Having increased the number of colors, styles and fabrics in their women’s lines, activewear manufacturers are predicting a strong fall season. Fleece is expected to continue as the leading fabrication, they said, but some new fabrics, such as French terry and various cotton and polyester blends, are likely to fuel orders.
The one hurdle in the season, manufacturers said, is one they have faced every season — the fact that non-sporting goods stores still have not found a niche for women’s activewear.
“Department stores have been floundering for years,” said Leslee Grant, women’s marketing manager at Nike. “They hang activewear in various departments, so the consumer doesn’t know if she should look in the weekend, bodywear or authentic activewear departments.
Manufacturers said most department stores do not maximize the potential of the women’s activewear business. In contrast, they cited specialty store Lady Foot Locker as a store that does an exceptionally good activewear business.
Lady Foot Locker is a “trend setter for our industry in the way they merchandise the goods,” said Joseph Kirchner, vice president and general merchandise manager of the Adidas USA textile division.
For fall, Adidas has added more thematic groupings, with designs inspired by such themes as field hockey and archery, said Kirchner. “We will offer products for different taste levels and different channels of retailing,” he said, adding that roughly 40 percent of the Adidas line is aimed at the junior consumer and the rest is for women. The junior merchandise is styled with large Adidas logos and multi-colored number and sport-name badges.
Kirchner said he expected fleece tops, middle-to-high price warmup suits, and big tops with badges or embroidery to be best sellers.
Adidas, which has a wholesale price range of $12 to $60, does “approximately 35 percent of its volume with sporting good stores; 30 percent in department stores; 25 percent in specialty stores like Lady Foot Locker and the rest in different types of distribution,” said Kirchner. “The sporting goods stores take the basic goods while department and specialty stores take on the fashionpieces.”
He said that although Adidas’ women’s business is growing one-and-a-half times faster than its men’s, the “split is still 75 to 25 between men’s and ladies.”
Champion Products, whose women’s business has comprised primarily school uniforms and college sweatshirts, is offering an expanded, more fashionable line of activewear, said Sharon Wilkes, design director.
“We still have a very authentic base to our company but we see the peripherals growing,” she said. The Champion line will be composed primarily of fleece “in a range of 20 colors, like rich amethyst purple, bright sunset orange, and pastels as well as classics,” said Wilkes.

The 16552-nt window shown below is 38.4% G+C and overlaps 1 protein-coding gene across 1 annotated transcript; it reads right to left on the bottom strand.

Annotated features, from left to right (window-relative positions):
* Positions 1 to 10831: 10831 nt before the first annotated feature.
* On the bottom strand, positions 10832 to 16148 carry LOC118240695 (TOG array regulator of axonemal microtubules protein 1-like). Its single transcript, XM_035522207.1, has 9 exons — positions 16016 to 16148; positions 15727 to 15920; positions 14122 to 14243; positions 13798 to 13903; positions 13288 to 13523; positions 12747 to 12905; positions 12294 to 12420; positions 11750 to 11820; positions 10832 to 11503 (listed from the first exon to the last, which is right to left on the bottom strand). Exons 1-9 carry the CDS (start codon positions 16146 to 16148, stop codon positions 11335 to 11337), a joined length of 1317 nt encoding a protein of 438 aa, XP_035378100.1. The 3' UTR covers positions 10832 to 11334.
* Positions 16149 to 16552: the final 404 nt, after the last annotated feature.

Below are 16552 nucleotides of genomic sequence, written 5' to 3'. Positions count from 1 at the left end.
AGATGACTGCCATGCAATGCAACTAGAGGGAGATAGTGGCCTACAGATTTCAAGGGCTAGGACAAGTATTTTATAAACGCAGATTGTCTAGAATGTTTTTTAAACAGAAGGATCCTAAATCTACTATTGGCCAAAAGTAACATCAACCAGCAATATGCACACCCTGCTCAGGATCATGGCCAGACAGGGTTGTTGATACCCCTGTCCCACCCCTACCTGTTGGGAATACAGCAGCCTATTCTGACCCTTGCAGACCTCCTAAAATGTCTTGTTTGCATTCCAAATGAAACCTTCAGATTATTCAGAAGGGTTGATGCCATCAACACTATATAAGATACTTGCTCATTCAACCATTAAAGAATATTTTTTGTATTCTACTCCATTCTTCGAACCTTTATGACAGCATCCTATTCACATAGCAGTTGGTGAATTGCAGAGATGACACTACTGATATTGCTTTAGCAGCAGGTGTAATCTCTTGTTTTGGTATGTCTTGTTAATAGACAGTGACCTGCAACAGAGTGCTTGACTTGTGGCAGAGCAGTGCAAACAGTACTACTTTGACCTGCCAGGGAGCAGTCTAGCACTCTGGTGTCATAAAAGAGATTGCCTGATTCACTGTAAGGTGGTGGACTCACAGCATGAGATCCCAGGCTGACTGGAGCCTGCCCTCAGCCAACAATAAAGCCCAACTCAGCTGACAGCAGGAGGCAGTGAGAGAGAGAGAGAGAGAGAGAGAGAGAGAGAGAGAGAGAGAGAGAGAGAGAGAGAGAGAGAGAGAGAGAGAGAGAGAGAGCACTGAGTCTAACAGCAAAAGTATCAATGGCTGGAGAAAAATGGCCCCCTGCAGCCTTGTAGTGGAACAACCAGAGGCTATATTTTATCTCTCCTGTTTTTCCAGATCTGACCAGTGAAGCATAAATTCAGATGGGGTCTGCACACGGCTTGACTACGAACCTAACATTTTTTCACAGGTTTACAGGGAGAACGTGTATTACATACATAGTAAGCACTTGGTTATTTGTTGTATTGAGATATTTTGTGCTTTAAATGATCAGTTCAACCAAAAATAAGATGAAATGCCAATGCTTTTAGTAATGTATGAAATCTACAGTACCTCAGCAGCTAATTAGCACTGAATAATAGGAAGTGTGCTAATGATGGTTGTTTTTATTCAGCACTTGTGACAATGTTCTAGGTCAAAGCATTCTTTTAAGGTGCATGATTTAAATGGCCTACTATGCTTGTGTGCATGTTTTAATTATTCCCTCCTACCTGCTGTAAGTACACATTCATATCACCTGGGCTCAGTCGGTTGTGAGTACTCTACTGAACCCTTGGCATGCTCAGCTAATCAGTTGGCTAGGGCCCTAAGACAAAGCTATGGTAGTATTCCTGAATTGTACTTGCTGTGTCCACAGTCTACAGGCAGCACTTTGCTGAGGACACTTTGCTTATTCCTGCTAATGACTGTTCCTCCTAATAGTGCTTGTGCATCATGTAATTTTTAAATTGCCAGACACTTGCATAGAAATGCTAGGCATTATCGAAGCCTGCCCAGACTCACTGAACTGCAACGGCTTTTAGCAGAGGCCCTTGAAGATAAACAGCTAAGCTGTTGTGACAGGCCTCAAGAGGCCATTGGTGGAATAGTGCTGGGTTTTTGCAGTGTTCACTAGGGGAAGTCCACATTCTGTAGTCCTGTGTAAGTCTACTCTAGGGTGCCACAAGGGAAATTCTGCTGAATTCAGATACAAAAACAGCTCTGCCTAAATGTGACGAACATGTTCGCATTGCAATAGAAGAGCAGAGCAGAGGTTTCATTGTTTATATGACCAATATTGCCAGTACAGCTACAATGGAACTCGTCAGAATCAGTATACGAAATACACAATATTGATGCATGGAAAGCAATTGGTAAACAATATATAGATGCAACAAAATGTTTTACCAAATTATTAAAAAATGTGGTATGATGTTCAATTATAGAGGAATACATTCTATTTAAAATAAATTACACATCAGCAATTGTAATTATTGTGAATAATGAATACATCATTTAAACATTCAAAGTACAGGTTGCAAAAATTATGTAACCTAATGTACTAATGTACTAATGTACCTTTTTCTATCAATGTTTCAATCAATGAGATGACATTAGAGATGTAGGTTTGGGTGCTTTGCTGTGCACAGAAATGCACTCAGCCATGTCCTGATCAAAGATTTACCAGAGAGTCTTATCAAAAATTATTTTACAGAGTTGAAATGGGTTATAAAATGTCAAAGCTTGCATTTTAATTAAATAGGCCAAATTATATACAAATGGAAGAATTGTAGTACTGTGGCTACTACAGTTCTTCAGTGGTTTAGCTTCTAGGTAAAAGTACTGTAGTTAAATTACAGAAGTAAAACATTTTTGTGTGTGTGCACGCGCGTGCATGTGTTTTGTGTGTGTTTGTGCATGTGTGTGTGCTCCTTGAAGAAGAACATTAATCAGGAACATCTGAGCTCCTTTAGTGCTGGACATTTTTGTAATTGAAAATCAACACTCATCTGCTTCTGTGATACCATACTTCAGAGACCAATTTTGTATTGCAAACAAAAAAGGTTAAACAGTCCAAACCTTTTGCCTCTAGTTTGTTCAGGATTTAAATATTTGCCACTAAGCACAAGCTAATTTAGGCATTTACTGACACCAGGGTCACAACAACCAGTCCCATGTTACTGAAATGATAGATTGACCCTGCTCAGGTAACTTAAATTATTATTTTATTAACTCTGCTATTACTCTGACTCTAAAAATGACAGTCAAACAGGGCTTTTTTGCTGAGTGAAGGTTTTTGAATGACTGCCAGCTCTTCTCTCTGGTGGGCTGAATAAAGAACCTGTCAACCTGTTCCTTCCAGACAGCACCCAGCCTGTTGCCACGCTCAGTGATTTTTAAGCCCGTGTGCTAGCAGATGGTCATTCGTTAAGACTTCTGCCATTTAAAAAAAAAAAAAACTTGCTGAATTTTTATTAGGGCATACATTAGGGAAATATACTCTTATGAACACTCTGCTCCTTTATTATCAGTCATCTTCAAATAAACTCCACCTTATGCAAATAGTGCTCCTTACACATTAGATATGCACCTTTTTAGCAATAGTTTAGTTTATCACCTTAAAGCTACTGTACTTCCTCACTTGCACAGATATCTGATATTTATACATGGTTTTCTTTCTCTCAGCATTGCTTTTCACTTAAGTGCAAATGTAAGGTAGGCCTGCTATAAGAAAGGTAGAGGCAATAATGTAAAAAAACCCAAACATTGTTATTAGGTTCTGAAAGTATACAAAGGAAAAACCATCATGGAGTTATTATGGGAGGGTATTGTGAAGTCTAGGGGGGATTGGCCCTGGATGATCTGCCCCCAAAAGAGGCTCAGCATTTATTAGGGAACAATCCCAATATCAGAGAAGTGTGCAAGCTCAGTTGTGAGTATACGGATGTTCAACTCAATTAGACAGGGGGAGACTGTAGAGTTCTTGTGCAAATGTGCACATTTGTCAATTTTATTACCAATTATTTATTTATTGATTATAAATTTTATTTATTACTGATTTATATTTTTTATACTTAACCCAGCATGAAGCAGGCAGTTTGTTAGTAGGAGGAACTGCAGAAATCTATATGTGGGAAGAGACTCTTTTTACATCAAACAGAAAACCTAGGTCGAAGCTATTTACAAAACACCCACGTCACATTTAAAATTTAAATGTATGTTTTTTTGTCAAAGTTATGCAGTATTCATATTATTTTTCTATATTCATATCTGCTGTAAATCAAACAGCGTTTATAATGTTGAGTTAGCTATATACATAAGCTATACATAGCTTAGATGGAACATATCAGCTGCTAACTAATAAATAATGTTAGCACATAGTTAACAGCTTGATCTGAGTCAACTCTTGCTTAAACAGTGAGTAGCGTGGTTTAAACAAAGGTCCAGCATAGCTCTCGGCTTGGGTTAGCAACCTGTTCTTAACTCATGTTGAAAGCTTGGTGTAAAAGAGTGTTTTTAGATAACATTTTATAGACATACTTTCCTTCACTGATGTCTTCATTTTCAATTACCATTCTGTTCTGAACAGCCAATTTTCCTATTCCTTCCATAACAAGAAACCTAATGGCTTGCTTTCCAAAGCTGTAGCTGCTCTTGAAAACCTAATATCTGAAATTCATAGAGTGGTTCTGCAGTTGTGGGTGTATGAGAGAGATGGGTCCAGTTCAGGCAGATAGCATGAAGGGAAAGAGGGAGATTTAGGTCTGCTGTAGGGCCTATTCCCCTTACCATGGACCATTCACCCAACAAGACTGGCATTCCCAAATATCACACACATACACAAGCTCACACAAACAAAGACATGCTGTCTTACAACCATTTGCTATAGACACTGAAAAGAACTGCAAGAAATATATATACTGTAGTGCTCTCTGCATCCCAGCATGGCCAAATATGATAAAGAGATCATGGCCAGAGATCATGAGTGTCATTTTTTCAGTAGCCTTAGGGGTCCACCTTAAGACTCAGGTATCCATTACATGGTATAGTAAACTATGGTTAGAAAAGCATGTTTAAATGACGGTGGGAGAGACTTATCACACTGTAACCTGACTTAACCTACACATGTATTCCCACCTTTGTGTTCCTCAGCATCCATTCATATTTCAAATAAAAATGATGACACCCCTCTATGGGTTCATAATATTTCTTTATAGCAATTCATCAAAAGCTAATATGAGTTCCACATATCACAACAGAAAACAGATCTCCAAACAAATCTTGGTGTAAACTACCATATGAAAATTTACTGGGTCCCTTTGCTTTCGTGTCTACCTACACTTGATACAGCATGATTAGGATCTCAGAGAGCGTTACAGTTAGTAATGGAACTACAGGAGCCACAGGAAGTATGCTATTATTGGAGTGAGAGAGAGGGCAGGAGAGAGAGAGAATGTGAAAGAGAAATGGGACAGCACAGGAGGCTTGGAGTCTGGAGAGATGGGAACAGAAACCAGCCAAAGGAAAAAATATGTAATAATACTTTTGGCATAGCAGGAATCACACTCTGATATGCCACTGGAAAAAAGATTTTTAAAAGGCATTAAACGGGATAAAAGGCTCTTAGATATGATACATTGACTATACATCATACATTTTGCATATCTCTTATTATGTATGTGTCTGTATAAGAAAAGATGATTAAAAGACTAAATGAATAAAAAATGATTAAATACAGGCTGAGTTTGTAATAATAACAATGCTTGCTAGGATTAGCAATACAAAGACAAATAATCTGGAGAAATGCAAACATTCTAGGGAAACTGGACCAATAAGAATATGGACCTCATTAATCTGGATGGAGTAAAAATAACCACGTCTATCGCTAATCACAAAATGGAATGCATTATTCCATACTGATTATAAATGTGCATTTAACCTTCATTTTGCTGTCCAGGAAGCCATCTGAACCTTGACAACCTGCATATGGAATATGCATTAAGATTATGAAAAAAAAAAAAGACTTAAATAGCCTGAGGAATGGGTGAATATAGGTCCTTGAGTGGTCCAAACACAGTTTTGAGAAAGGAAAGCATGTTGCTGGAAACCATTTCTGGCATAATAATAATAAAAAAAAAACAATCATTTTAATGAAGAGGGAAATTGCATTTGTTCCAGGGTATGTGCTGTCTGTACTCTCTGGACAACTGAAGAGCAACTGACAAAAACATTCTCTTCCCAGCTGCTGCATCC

Champion, whose line wholesales for $7.50 to $40, will also test market a women’s “funky sweat pant” in major metropolitan areas, said Wilkes.
“We’ve always been doing women’s as part of the men’s line,” said Wilkes, “but never made a real statement with women’s wear before.” She said the company does “a huge business with Lazarus, Lady Foot Locker and Athletes Foot.”
Bassett Walker, which last year had a wholesale volume of $230 million in fleece, according to Tom Butler, executive vice president, will add more bright colors and pastels in the line and introduce two new fabrics. One fabric is called Sturdy Sweats by BW, a 9-ounce polyester and cotton, and the other is a 95-percent cotton and 5-percent acrylic blend with “improved softness and performance.”
“Fabric and fabric weights are becoming more and more important,” said Butler. Although many companies are pointing to an influx of fashion into the activewear field, Butler said, “We have a lot of basic merchandise that is selling well, like a cotton rib fabric we use for basic elastic waist pants and different tops.”
Last year, he said, Bassett Walker, whose wholesale price range is $4.75 to $12, did most of its volume with retailers like J.C. Penney, Mervyn’s, Target.
Nike, which redirected its women’s line last spring by offering more fashion colors and advertising specifically for women, is merchandising its fall line “by attitude,” said Grant.
It will offer “three groups for three attitudes of women,” said Grant. The first group is aimed at a woman whose “workout is an important part of her life. She’s worked really hard at aerobics and wants to show off her hard work.” The second group is for women who belong to gyms but are not as diligent in their workouts. The third group is for those who don’t work out but buy activewear to wear on weekends. “She likes to look comfortable and casual,” said Grant.
Nike will offer bright colors, such as hot fuchsia combined with an aquamarine or a bright blue combined with a bright green, said Grant. “And we’ll relate the whole indigo story to stretchable fabrics in our aerobics line with an indigo stretch material.”
As for fabrics, Grant said French terry is becoming “a real key fabrication in separates and in suits and the popularity of fleece in both prints and solids is continuing.”
Overall, she said, Nike activewear, which wholesales for $8 to $50, has been “growing phenomenally each season since we have focused specifically on it as a target business.”
The base of Nike’s distribution is in sporting goods stores “like Paragon Sports (in New York), which is not where women would normally go to shop,” said Grant. While she pointed out that the company was “still primarily a footwear company,” women’s activewear is a growing part of its business.